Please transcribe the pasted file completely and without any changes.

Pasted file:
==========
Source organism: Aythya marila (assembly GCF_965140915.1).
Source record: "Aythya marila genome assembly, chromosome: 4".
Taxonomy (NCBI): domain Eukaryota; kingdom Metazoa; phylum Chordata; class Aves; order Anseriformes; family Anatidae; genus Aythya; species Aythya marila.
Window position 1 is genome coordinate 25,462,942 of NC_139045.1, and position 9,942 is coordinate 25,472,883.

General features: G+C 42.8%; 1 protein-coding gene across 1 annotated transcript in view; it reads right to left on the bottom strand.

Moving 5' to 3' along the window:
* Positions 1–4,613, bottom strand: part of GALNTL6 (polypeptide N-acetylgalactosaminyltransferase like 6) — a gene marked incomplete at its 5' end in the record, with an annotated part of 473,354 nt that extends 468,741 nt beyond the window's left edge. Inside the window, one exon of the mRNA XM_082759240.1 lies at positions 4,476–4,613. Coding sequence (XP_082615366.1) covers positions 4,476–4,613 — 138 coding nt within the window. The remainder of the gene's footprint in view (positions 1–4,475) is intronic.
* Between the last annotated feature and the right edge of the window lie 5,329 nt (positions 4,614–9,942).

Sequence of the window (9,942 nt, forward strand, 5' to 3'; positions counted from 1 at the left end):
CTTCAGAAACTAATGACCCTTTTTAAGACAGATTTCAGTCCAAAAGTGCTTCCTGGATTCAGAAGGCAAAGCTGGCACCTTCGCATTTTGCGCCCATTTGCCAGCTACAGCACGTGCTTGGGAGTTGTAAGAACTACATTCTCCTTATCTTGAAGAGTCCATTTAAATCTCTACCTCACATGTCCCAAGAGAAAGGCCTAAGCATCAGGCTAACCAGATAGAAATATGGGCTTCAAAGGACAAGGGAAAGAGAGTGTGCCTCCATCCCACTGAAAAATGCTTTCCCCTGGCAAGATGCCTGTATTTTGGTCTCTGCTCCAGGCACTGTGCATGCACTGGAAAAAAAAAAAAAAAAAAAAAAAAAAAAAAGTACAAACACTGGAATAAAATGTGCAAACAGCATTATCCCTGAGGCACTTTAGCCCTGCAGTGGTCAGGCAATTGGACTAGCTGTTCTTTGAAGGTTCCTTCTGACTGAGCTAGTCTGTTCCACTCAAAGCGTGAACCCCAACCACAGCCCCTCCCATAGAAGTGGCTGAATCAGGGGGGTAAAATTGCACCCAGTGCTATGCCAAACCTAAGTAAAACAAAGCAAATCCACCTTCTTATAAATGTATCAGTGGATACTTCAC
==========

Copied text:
Source organism: Aythya marila (assembly GCF_965140915.1).
Source record: "Aythya marila genome assembly, chromosome: 4".
Taxonomy (NCBI): domain Eukaryota; kingdom Metazoa; phylum Chordata; class Aves; order Anseriformes; family Anatidae; genus Aythya; species Aythya marila.
Window position 1 is genome coordinate 25,462,942 of NC_139045.1, and position 9,942 is coordinate 25,472,883.

General features: G+C 42.8%; 1 protein-coding gene across 1 annotated transcript in view; it reads right to left on the bottom strand.

Moving 5' to 3' along the window:
* Positions 1–4,613, bottom strand: part of GALNTL6 (polypeptide N-acetylgalactosaminyltransferase like 6) — a gene marked incomplete at its 5' end in the record, with an annotated part of 473,354 nt that extends 468,741 nt beyond the window's left edge. Inside the window, one exon of the mRNA XM_082759240.1 lies at positions 4,476–4,613. Coding sequence (XP_082615366.1) covers positions 4,476–4,613 — 138 coding nt within the window. The remainder of the gene's footprint in view (positions 1–4,475) is intronic.
* Between the last annotated feature and the right edge of the window lie 5,329 nt (positions 4,614–9,942).

Sequence of the window (9,942 nt, forward strand, 5' to 3'; positions counted from 1 at the left end):
CTTCAGAAACTAATGACCCTTTTTAAGACAGATTTCAGTCCAAAAGTGCTTCCTGGATTCAGAAGGCAAAGCTGGCACCTTCGCATTTTGCGCCCATTTGCCAGCTACAGCACGTGCTTGGGAGTTGTAAGAACTACATTCTCCTTATCTTGAAGAGTCCATTTAAATCTCTACCTCACATGTCCCAAGAGAAAGGCCTAAGCATCAGGCTAACCAGATAGAAATATGGGCTTCAAAGGACAAGGGAAAGAGAGTGTGCCTCCATCCCACTGAAAAATGCTTTCCCCTGGCAAGATGCCTGTATTTTGGTCTCTGCTCCAGGCACTGTGCATGCACTGGAAAAAAAAAAAAAAAAAAAAAAAAAAAAAAGTACAAACACTGGAATAAAATGTGCAAACAGCATTATCCCTGAGGCACTTTAGCCCTGCAGTGGTCAGGCAATTGGACTAGCTGTTCTTTGAAGGTTCCTTCTGACTGAGCTAGTCTGTTCCACTCAAAGCGTGAACCCCAACCACAGCCCCTCCCATAGAAGTGGCTGAATCAGGGGGGTAAAATTGCACCCAGTGCTATGCCAAACCTAAGTAAAACAAAGCAAATCCACCTTCTTATAAATGTATCAGTGGATACTTCAC